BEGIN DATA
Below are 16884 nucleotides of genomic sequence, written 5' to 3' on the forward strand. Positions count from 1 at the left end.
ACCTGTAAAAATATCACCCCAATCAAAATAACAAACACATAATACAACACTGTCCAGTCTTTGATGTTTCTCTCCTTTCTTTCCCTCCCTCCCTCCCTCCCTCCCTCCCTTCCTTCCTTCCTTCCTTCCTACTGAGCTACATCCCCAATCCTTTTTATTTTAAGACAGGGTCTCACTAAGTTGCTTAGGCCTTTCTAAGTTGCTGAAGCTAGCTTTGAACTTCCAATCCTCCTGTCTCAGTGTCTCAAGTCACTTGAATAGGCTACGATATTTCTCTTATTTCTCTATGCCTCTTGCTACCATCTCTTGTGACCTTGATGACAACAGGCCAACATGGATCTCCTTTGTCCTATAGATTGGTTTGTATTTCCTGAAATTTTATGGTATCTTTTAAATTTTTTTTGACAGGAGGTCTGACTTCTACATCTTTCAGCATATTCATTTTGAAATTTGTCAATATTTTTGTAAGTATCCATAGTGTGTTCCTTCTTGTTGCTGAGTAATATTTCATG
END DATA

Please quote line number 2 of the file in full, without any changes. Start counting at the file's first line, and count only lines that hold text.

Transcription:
ACCTGTAAAAATATCACCCCAATCAAAATAACAAACACATAATACAACACTGTCCAGTCTTTGATGTTTCTCTCCTTTCTTTCCCTCCCTCCCTCCCTCCCTCCCTCCCTTCCTTCCTTCCTTCCTTCCTACTGAGCTACATCCCCAATCCTTTTTATTTTAAGACAGGGTCTCACTAAGTTGCTTAGGCCTTTCTAAGTTGCTGAAGCTAGCTTTGAACTTCCAATCCTCCTGTCTCAGTGTCTCAAGTCACTTGAATAGGCTACGATATTTCTCTTATTTCTCTATGCCTCTTGCTACCATCTCTTGTGACCTTGATGACAACAGGCCAACATGGATCTCCTTTGTCCTATAGATTGGTTTGTATTTCCTGAAATTTTATGGTATCTTTTAAATTTTTTTTGACAGGAGGTCTGACTTCTACATCTTTCAGCATATTCATTTTGAAATTTGTCAATATTTTTGTAAGTATCCATAGTGTGTTCCTTCTTGTTGCTGAGTAATATTTCATG